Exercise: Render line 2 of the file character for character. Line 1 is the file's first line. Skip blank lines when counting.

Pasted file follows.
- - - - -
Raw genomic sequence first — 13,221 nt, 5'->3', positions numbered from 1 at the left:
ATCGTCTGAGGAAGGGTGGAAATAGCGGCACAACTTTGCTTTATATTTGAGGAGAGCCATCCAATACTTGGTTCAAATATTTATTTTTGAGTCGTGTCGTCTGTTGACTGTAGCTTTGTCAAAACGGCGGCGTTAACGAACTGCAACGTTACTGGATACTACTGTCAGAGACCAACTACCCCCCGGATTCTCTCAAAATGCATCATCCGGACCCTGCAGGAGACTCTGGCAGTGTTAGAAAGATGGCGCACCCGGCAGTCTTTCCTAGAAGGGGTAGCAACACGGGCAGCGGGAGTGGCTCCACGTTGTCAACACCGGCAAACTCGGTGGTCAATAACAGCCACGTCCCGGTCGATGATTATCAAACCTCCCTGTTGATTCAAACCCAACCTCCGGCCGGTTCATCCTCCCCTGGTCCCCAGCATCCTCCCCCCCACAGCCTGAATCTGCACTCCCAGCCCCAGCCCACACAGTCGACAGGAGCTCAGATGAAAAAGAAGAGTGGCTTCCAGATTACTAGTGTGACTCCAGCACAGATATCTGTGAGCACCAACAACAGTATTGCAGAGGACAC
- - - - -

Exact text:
ATCGTCTGAGGAAGGGTGGAAATAGCGGCACAACTTTGCTTTATATTTGAGGAGAGCCATCCAATACTTGGTTCAAATATTTATTTTTGAGTCGTGTCGTCTGTTGACTGTAGCTTTGTCAAAACGGCGGCGTTAACGAACTGCAACGTTACTGGATACTACTGTCAGAGACCAACTACCCCCCGGATTCTCTCAAAATGCATCATCCGGACCCTGCAGGAGACTCTGGCAGTGTTAGAAAGATGGCGCACCCGGCAGTCTTTCCTAGAAGGGGTAGCAACACGGGCAGCGGGAGTGGCTCCACGTTGTCAACACCGGCAAACTCGGTGGTCAATAACAGCCACGTCCCGGTCGATGATTATCAAACCTCCCTGTTGATTCAAACCCAACCTCCGGCCGGTTCATCCTCCCCTGGTCCCCAGCATCCTCCCCCCCACAGCCTGAATCTGCACTCCCAGCCCCAGCCCACACAGTCGACAGGAGCTCAGATGAAAAAGAAGAGTGGCTTCCAGATTACTAGTGTGACTCCAGCACAGATATCTGTGAGCACCAACAACAGTATTGCAGAGGACAC